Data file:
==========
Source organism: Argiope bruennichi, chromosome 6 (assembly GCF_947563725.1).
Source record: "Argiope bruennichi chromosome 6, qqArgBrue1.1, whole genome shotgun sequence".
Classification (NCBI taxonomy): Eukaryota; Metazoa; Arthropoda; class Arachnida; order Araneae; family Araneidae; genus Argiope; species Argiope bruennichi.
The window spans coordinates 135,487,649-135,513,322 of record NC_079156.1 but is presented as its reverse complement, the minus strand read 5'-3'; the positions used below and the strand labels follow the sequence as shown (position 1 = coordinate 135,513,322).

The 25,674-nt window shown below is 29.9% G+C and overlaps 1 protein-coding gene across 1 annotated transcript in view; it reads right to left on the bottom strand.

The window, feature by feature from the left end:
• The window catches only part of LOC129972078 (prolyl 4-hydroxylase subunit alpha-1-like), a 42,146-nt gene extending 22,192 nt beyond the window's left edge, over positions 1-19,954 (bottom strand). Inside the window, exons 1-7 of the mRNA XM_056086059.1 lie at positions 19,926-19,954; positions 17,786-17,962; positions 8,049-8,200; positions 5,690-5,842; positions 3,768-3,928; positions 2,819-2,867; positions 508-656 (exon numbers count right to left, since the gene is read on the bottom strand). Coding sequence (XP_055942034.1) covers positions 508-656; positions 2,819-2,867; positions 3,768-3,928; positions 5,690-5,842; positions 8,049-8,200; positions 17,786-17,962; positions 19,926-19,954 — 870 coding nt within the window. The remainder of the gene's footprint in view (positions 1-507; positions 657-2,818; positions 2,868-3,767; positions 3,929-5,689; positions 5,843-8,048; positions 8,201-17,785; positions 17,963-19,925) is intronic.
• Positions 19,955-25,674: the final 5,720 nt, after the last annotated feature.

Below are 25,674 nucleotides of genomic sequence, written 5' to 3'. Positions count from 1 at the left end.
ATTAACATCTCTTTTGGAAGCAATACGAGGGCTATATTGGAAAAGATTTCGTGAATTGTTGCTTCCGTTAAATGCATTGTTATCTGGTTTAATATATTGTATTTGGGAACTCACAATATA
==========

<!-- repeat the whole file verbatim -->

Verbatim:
Source organism: Argiope bruennichi, chromosome 6 (assembly GCF_947563725.1).
Source record: "Argiope bruennichi chromosome 6, qqArgBrue1.1, whole genome shotgun sequence".
Classification (NCBI taxonomy): Eukaryota; Metazoa; Arthropoda; class Arachnida; order Araneae; family Araneidae; genus Argiope; species Argiope bruennichi.
The window spans coordinates 135,487,649-135,513,322 of record NC_079156.1 but is presented as its reverse complement, the minus strand read 5'-3'; the positions used below and the strand labels follow the sequence as shown (position 1 = coordinate 135,513,322).

The 25,674-nt window shown below is 29.9% G+C and overlaps 1 protein-coding gene across 1 annotated transcript in view; it reads right to left on the bottom strand.

The window, feature by feature from the left end:
• The window catches only part of LOC129972078 (prolyl 4-hydroxylase subunit alpha-1-like), a 42,146-nt gene extending 22,192 nt beyond the window's left edge, over positions 1-19,954 (bottom strand). Inside the window, exons 1-7 of the mRNA XM_056086059.1 lie at positions 19,926-19,954; positions 17,786-17,962; positions 8,049-8,200; positions 5,690-5,842; positions 3,768-3,928; positions 2,819-2,867; positions 508-656 (exon numbers count right to left, since the gene is read on the bottom strand). Coding sequence (XP_055942034.1) covers positions 508-656; positions 2,819-2,867; positions 3,768-3,928; positions 5,690-5,842; positions 8,049-8,200; positions 17,786-17,962; positions 19,926-19,954 — 870 coding nt within the window. The remainder of the gene's footprint in view (positions 1-507; positions 657-2,818; positions 2,868-3,767; positions 3,929-5,689; positions 5,843-8,048; positions 8,201-17,785; positions 17,963-19,925) is intronic.
• Positions 19,955-25,674: the final 5,720 nt, after the last annotated feature.

Below are 25,674 nucleotides of genomic sequence, written 5' to 3'. Positions count from 1 at the left end.
ATTAACATCTCTTTTGGAAGCAATACGAGGGCTATATTGGAAAAGATTTCGTGAATTGTTGCTTCCGTTAAATGCATTGTTATCTGGTTTAATATATTGTATTTGGGAACTCACAATATA